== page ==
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October 12, 2013
The Call Blu-Ray Review
Cinema Release Blu-Ray Release Distributor Director
16/5/201318/9/2013Village RoadshowBrad Anderson
Video Codec Sound Format OFLC Rating Star(s)
AVC MPEG-4DTS-HD Master Audio 5.1MA15+Halle Berry

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The Call is out now on Blu-Ray.

2013 has been a good year for cinema overall, but one of the biggest surprises so far has been the success of The Call. Made for a modest $US13 million dollars the film grossed an impressive $US51 million in America alone - and probably that amount again around the rest of the world. It was a film that I had kept a keen eye on, but never managed to see it at cinemas in Australia, so when Village Roadshow sent the Blu-Ray over it was into the Blu-Ray player pretty promptly.

The Call follows the events surrounding veteran 911 operator Jordan Turner (played by Halle Berry), who is traumatized following a phone call where a young girl dies, possibly from her actions. Six months later, and Jordan is now a teacher at the call center, but when a young girl, Casey (Abigail Breslin), is kidnapped Jordan must use all her skills to save her life.

With a rather brisk 94 minute runtime, The Call is a gripping film from start to finish in what is essentially a film of two viewpoints - that of the 911 operator, and that of the hostage. The director, Brad Anderson, builds a solid rapport between the two characters without getting bogged down in their back story which isn't needed for the characters to evolve, nor for us to follow their journey.

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It's been a while since a good Halle Berry film.
Naturally this film is reliant on three main characters - the 911 operator, the victim and the villain and the filmmakers struck gold with the three actors in those roles. Halle Berry (Swordfish, Monster's Ball) is of course the lead actor in the film with top billing and while she spends the vast majority of the film in the "hive", or 911 operations center, it's a solid performance which had to be undertaken without the other lead actors to play off.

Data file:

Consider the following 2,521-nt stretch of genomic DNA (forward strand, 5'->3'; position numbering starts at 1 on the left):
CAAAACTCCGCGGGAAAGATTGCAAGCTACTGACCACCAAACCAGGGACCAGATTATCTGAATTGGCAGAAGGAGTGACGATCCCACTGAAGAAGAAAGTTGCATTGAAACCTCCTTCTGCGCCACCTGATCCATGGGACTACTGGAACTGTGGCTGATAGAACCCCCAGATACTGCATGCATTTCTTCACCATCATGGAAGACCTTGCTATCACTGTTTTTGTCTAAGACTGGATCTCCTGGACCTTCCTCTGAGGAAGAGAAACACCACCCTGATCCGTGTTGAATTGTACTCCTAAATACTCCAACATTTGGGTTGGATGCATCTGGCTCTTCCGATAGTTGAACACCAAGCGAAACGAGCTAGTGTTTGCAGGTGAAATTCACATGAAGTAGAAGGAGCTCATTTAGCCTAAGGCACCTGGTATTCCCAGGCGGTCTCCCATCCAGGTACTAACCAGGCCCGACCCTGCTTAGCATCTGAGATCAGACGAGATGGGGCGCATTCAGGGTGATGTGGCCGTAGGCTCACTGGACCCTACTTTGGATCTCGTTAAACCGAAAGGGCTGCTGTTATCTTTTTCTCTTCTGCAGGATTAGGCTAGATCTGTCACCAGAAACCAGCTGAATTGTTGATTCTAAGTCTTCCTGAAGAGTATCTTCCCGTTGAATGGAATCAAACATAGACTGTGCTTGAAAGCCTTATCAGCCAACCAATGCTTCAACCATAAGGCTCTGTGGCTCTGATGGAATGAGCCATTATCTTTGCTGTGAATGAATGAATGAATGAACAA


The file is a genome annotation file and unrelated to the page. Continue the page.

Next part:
Abigail Breslin (Little Miss Sunshine, Zombieland) too is very impressive as the kidnap victim and it has really helped cement her role as a solid actress - we really can't wait to see her in the zombie film Maggie with Arnold Schwarzenegger sometime in the future (it's being filmed right now).

Finally, while he doesn't have a lot of dialogue in the film Michael Eklund (Watchmen) is superb as the kidnapper Michael Foster. He has a menace about him, and certainly portrays the kind of person you would expect to commit such hideous crimes.

The real disappointment comes with the minutes of the film which becomes a little predictable, a little unbelievable, and a little questionable as to some actions being taken, or lack thereof. Still, with such fine performances from Halle Berry, Abigail Breslin and Michael Eklund The Call is worth checking out.

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Searching for the kidnappers car.